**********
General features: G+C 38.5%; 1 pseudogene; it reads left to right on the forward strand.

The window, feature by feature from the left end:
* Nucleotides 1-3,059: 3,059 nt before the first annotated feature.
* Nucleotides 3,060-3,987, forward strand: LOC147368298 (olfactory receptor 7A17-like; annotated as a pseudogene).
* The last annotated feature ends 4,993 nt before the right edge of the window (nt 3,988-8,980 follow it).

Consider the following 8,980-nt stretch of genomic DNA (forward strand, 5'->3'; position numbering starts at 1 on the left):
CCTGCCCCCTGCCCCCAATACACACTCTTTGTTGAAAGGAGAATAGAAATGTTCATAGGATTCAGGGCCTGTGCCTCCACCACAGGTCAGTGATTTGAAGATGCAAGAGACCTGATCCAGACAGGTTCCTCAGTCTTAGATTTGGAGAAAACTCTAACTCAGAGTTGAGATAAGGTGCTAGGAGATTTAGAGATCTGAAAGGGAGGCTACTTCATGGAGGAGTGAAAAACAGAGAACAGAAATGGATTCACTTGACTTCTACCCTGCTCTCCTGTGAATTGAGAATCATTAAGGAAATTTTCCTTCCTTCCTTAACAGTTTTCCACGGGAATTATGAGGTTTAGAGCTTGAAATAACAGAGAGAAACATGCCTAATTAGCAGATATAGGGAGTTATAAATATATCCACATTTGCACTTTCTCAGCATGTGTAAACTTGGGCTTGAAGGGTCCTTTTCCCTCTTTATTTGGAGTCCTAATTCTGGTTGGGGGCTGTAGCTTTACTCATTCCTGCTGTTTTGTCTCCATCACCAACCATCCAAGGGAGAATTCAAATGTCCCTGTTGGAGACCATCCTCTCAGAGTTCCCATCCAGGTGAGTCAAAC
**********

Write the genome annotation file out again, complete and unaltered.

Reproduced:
General features: G+C 38.5%; 1 pseudogene; it reads left to right on the forward strand.

The window, feature by feature from the left end:
* Nucleotides 1-3,059: 3,059 nt before the first annotated feature.
* Nucleotides 3,060-3,987, forward strand: LOC147368298 (olfactory receptor 7A17-like; annotated as a pseudogene).
* The last annotated feature ends 4,993 nt before the right edge of the window (nt 3,988-8,980 follow it).

Consider the following 8,980-nt stretch of genomic DNA (forward strand, 5'->3'; position numbering starts at 1 on the left):
CCTGCCCCCTGCCCCCAATACACACTCTTTGTTGAAAGGAGAATAGAAATGTTCATAGGATTCAGGGCCTGTGCCTCCACCACAGGTCAGTGATTTGAAGATGCAAGAGACCTGATCCAGACAGGTTCCTCAGTCTTAGATTTGGAGAAAACTCTAACTCAGAGTTGAGATAAGGTGCTAGGAGATTTAGAGATCTGAAAGGGAGGCTACTTCATGGAGGAGTGAAAAACAGAGAACAGAAATGGATTCACTTGACTTCTACCCTGCTCTCCTGTGAATTGAGAATCATTAAGGAAATTTTCCTTCCTTCCTTAACAGTTTTCCACGGGAATTATGAGGTTTAGAGCTTGAAATAACAGAGAGAAACATGCCTAATTAGCAGATATAGGGAGTTATAAATATATCCACATTTGCACTTTCTCAGCATGTGTAAACTTGGGCTTGAAGGGTCCTTTTCCCTCTTTATTTGGAGTCCTAATTCTGGTTGGGGGCTGTAGCTTTACTCATTCCTGCTGTTTTGTCTCCATCACCAACCATCCAAGGGAGAATTCAAATGTCCCTGTTGGAGACCATCCTCTCAGAGTTCCCATCCAGGTGAGTCAAAC